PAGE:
decline in cod stocks in Newfoundland and Labrador

The slight improvement in cod stocks in recent years off Newfoundland and Labrador is already on a downward trend, according to the latest surveys by Fisheries and Oceans Canada.

Stocks have been showing encouraging signs since 2012, but according to the valuation released on Friday, 2017 has been a difficult year. Inventories would have decreased by 30% to 315,000 tonnes.

The biggest cause of this decline is the natural fish mortality rate, There is a high probability that the fall in stocks will continue this year, according to Fisheries and Oceans Canada.

“This kind of increase in natural fish mortality can happen and is very difficult to predict,” says Karen Dwyer, a scientist with Fisheries and Oceans Canada.

There are indications that capelin and shrimp, sources of food for cod, are not present enough either, she says.

Critical zone

When asked if the commercial cod fishery will be back soon, Ms. Dwyer says it is a game of patience.

“We are still in a critical area,” she says. We see improvements in some places, but to others, things are not going so well. ”

The department has no deadline for the reinstatement of the commercial cod fishery.

The fishing mortality rate has also been rising since 2015. This is a sign that the industry is still in a critical zone, according to Ms. Dwyer.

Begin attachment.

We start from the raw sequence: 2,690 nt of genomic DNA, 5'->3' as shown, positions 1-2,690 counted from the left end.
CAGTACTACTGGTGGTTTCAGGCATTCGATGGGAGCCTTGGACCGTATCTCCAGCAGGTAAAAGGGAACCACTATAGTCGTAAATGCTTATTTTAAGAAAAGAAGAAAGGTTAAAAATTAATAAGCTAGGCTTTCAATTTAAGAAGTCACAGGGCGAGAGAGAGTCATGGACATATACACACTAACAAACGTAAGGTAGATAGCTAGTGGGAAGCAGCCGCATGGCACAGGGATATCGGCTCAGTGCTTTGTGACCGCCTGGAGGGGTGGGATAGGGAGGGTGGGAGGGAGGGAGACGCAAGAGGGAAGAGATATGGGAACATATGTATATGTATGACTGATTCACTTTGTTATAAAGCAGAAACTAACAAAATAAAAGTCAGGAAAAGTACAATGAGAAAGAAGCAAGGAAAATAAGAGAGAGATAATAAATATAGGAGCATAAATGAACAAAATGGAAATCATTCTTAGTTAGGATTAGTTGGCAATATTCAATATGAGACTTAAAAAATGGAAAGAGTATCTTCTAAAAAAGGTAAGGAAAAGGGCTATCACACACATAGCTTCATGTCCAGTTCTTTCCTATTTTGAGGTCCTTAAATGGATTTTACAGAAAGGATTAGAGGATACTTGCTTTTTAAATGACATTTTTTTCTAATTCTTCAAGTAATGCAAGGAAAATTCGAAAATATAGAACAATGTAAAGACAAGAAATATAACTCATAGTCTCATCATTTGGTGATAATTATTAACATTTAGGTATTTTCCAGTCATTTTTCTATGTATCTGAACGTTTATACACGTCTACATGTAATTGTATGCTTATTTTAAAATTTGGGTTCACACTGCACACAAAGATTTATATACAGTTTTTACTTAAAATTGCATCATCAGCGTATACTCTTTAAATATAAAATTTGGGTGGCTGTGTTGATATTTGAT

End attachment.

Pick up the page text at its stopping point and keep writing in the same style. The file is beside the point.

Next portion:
The preservation of quotas as low as possible is, for the moment, the recommendation of scientists.

The union representing fishers in Newfoundland and Labrador is cautious when it comes to assessing stocks.

“Although this is not the news the fishermen wanted to hear, there are still fluctuations in this type of assessment. That was to be expected, “says union president Keith Sullivan in a press release.

The World Wildlife Fund, for its part, described the situation as a “major setback”.

James Harris

James Harris is the lead editor Billionaire 365. James has written for many publications including Business Insider Vanity Fair and Bleacher Report. Kevin is based in Ottawa and covers issues affecting real estate and business. In addition to following the financial markets around the world, James also has a passion for dog breeding and is very proud of his champion boxers.

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